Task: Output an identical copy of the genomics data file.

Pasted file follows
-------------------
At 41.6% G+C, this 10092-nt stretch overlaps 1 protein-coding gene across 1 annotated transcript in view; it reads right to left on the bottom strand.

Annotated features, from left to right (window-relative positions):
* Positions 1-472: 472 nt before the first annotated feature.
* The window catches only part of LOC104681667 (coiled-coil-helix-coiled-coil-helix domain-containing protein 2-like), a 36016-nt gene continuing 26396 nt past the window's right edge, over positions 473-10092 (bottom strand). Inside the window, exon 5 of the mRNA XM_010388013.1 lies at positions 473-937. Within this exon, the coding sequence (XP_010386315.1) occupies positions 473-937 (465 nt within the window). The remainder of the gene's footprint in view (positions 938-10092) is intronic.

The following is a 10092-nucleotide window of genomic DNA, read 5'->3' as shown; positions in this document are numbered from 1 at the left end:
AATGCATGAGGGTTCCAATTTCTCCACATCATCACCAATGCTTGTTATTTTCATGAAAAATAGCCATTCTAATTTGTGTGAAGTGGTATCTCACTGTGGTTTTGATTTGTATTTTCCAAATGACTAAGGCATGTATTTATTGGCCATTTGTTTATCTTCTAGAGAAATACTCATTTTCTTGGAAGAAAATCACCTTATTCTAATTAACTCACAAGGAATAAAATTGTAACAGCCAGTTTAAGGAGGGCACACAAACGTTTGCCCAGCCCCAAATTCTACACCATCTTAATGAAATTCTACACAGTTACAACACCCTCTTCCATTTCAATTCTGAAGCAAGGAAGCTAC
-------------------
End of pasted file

At 41.6% G+C, this 10092-nt stretch overlaps 1 protein-coding gene across 1 annotated transcript in view; it reads right to left on the bottom strand.

Annotated features, from left to right (window-relative positions):
* Positions 1-472: 472 nt before the first annotated feature.
* The window catches only part of LOC104681667 (coiled-coil-helix-coiled-coil-helix domain-containing protein 2-like), a 36016-nt gene continuing 26396 nt past the window's right edge, over positions 473-10092 (bottom strand). Inside the window, exon 5 of the mRNA XM_010388013.1 lies at positions 473-937. Within this exon, the coding sequence (XP_010386315.1) occupies positions 473-937 (465 nt within the window). The remainder of the gene's footprint in view (positions 938-10092) is intronic.

The following is a 10092-nucleotide window of genomic DNA, read 5'->3' as shown; positions in this document are numbered from 1 at the left end:
AATGCATGAGGGTTCCAATTTCTCCACATCATCACCAATGCTTGTTATTTTCATGAAAAATAGCCATTCTAATTTGTGTGAAGTGGTATCTCACTGTGGTTTTGATTTGTATTTTCCAAATGACTAAGGCATGTATTTATTGGCCATTTGTTTATCTTCTAGAGAAATACTCATTTTCTTGGAAGAAAATCACCTTATTCTAATTAACTCACAAGGAATAAAATTGTAACAGCCAGTTTAAGGAGGGCACACAAACGTTTGCCCAGCCCCAAATTCTACACCATCTTAATGAAATTCTACACAGTTACAACACCCTCTTCCATTTCAATTCTGAAGCAAGGAAGCTAC